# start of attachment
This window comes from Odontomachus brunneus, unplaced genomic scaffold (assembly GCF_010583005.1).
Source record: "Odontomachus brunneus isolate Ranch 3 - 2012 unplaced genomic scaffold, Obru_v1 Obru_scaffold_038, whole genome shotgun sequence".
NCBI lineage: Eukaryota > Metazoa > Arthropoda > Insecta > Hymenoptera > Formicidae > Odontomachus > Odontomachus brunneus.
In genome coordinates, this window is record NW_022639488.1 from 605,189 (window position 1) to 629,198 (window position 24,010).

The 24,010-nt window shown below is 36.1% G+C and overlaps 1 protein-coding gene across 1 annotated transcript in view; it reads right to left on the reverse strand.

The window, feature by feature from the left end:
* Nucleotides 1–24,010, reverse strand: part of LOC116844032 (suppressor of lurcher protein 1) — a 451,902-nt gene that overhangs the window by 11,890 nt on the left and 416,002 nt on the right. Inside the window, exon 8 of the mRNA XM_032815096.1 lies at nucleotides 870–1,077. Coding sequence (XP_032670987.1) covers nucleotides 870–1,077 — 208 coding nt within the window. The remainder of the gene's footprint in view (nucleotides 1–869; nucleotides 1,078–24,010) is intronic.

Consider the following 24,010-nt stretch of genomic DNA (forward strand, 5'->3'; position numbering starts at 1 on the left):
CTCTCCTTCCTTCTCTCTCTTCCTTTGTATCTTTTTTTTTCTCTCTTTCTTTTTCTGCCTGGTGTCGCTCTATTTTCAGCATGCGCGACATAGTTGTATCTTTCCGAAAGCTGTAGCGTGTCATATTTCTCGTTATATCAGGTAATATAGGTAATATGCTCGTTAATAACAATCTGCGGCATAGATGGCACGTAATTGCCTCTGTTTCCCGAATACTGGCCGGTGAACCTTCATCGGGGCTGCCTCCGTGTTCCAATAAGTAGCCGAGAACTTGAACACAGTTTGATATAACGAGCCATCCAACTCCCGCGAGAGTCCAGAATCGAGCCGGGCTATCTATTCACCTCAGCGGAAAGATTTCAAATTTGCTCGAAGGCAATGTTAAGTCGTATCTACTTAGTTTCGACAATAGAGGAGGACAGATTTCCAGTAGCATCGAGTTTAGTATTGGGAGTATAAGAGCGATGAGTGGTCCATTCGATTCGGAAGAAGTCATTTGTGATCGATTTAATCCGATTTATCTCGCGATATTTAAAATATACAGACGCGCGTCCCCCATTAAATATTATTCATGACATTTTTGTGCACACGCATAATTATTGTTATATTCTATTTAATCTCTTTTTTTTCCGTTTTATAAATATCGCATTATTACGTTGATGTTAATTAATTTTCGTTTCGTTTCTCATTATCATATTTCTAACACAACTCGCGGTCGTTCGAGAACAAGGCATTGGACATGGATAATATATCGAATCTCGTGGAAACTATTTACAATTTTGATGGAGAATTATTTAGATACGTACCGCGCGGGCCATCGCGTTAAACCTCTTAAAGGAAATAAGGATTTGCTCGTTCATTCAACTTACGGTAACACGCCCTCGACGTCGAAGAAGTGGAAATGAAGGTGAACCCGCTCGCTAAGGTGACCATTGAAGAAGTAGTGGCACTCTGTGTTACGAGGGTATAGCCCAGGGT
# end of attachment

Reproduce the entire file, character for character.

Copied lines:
This window comes from Odontomachus brunneus, unplaced genomic scaffold (assembly GCF_010583005.1).
Source record: "Odontomachus brunneus isolate Ranch 3 - 2012 unplaced genomic scaffold, Obru_v1 Obru_scaffold_038, whole genome shotgun sequence".
NCBI lineage: Eukaryota > Metazoa > Arthropoda > Insecta > Hymenoptera > Formicidae > Odontomachus > Odontomachus brunneus.
In genome coordinates, this window is record NW_022639488.1 from 605,189 (window position 1) to 629,198 (window position 24,010).

The 24,010-nt window shown below is 36.1% G+C and overlaps 1 protein-coding gene across 1 annotated transcript in view; it reads right to left on the reverse strand.

The window, feature by feature from the left end:
* Nucleotides 1–24,010, reverse strand: part of LOC116844032 (suppressor of lurcher protein 1) — a 451,902-nt gene that overhangs the window by 11,890 nt on the left and 416,002 nt on the right. Inside the window, exon 8 of the mRNA XM_032815096.1 lies at nucleotides 870–1,077. Coding sequence (XP_032670987.1) covers nucleotides 870–1,077 — 208 coding nt within the window. The remainder of the gene's footprint in view (nucleotides 1–869; nucleotides 1,078–24,010) is intronic.

Consider the following 24,010-nt stretch of genomic DNA (forward strand, 5'->3'; position numbering starts at 1 on the left):
CTCTCCTTCCTTCTCTCTCTTCCTTTGTATCTTTTTTTTTCTCTCTTTCTTTTTCTGCCTGGTGTCGCTCTATTTTCAGCATGCGCGACATAGTTGTATCTTTCCGAAAGCTGTAGCGTGTCATATTTCTCGTTATATCAGGTAATATAGGTAATATGCTCGTTAATAACAATCTGCGGCATAGATGGCACGTAATTGCCTCTGTTTCCCGAATACTGGCCGGTGAACCTTCATCGGGGCTGCCTCCGTGTTCCAATAAGTAGCCGAGAACTTGAACACAGTTTGATATAACGAGCCATCCAACTCCCGCGAGAGTCCAGAATCGAGCCGGGCTATCTATTCACCTCAGCGGAAAGATTTCAAATTTGCTCGAAGGCAATGTTAAGTCGTATCTACTTAGTTTCGACAATAGAGGAGGACAGATTTCCAGTAGCATCGAGTTTAGTATTGGGAGTATAAGAGCGATGAGTGGTCCATTCGATTCGGAAGAAGTCATTTGTGATCGATTTAATCCGATTTATCTCGCGATATTTAAAATATACAGACGCGCGTCCCCCATTAAATATTATTCATGACATTTTTGTGCACACGCATAATTATTGTTATATTCTATTTAATCTCTTTTTTTTCCGTTTTATAAATATCGCATTATTACGTTGATGTTAATTAATTTTCGTTTCGTTTCTCATTATCATATTTCTAACACAACTCGCGGTCGTTCGAGAACAAGGCATTGGACATGGATAATATATCGAATCTCGTGGAAACTATTTACAATTTTGATGGAGAATTATTTAGATACGTACCGCGCGGGCCATCGCGTTAAACCTCTTAAAGGAAATAAGGATTTGCTCGTTCATTCAACTTACGGTAACACGCCCTCGACGTCGAAGAAGTGGAAATGAAGGTGAACCCGCTCGCTAAGGTGACCATTGAAGAAGTAGTGGCACTCTGTGTTACGAGGGTATAGCCCAGGGT